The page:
Van L. would mention Van den Berg as provenance again in May 1990. According to Van L. he had lost contact with Van den Berg, but they reunite at Sotheby’s during the viewing days for Modern Art. Van den Berg told Van L. that he wanted to thin out his collection. He wanted to sell six paintings by Altink for a price of ƒ 4.500 a piece, six gouaches for a price of ƒ 1.000, and one panel on the back of a wooden serving tray for a price of ƒ 5.500. To be able to complete this sale, Van L. had to take out a loan with the Rabobank in Beilen for ƒ 13.500. The remainder of the sum he would pay in ƒ 8.000 cash and family jewels. Remarkable for a trade of such a sum, namely ƒ 38.500, is that there was no contract, nor any other form of traceable registration that this deal actually took place. Again a more plausible explanation is that Van L. forged the works and needed to justify their provenance. This reasoning becomes especially convincing when taking into consideration that multiple works stemming from this so-called ‘Van den Berg-deal’ later were proven fake, and were probably painted by Van L.

After this mysterious trade with Van den Berg, Van L. said he was contacted by a mister Jansen, claiming to be a friend of Van den Berg. He had heard that Van L. owned antiques, and proposed a similar trade to the one Van L. had made with Van den Berg. Jansen would give up five small paintings, thirteen gouaches, and five aquarelles in return for ƒ 27.500 worth of van L.’s antiques (of which the most prominent piece was blood coral jewelry taxed – according to Van L. – at ƒ 5.000). Just as with Van den Berg, no documentation exists of this trade. There is no contract, and there is no taxation report of the blood coral. Furthermore, Jansen is also untraceable, just like Van den Berg. What makes this story even more dubious is that this meeting is supposed to have taken place at a coffee house near Amsterdam Central Station, where the two parties then would have traded goods for a net worth of ƒ 55.000. Using basic logic, a more plausible explanation is, again, that Van L. created this story to provide his forgeries with a backstory.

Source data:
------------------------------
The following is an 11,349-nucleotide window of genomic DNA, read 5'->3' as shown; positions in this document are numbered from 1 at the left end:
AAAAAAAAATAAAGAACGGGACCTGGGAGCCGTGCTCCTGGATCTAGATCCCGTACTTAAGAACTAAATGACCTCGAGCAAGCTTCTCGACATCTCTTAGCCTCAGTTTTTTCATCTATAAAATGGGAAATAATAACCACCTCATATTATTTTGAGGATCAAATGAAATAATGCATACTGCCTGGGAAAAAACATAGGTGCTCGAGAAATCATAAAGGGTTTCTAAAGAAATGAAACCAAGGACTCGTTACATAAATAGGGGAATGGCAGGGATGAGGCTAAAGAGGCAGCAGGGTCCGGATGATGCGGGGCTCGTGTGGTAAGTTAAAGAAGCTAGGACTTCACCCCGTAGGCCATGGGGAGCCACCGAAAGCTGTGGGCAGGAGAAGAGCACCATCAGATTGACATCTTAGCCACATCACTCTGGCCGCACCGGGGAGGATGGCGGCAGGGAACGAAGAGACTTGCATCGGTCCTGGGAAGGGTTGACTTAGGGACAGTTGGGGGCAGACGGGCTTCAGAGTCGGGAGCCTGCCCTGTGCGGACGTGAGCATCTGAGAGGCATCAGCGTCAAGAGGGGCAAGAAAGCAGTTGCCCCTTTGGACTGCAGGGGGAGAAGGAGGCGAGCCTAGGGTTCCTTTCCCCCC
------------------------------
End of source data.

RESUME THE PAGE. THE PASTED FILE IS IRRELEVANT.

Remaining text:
The reason Van L. needed a backstory was that he put a large number of the works up for sale, supposedly to finance renovations on the farm. Two of the works he offered up for sale at the time were even advertised in NRC Handelsblad as ‘two landscapes in tempera by Jan Altink’. If one looks closely, a pattern emerges where every time Van L. sells artworks he is renovating the house, but also that the works were acquired from an untraceable source.

At this point in time the alarm was raised about a large number of fake Altinks flooding the art market, which would eventually lead to the events of the Altink I Affair. On Monday morning, July 13th 1992, the police would arrest Van L. on charges of forgery and fraud.


Although the motivation for the alleged forgery practices of Van L. are unknown – as he has always proclaimed his innocence – it can generally be brought back to one of two things: monetary gain and/or recognition. It is most likely that Van L. was motivated by both. The sum that Van L. earned by selling his alleged forgeries exceeds 4 million euro. It is therefore logical to conclude that he was motivated by monetary gain. But recognition most likely plays a significant role in the motivation of Van L. for the creation of forgeries as well. Van L. is not only a great admirer of The Plough and their work, but also of well-known Dutch forgers such as Han van Meegeren and Geert Jan Jansen. It is therefore most likely that Van L. seeks the same recognition The Plough enjoy, or at the very least the same as the famous Dutch forgers. Van L.’s alleged forgery practices are thus most likely motivated by both monetary gain and recognition.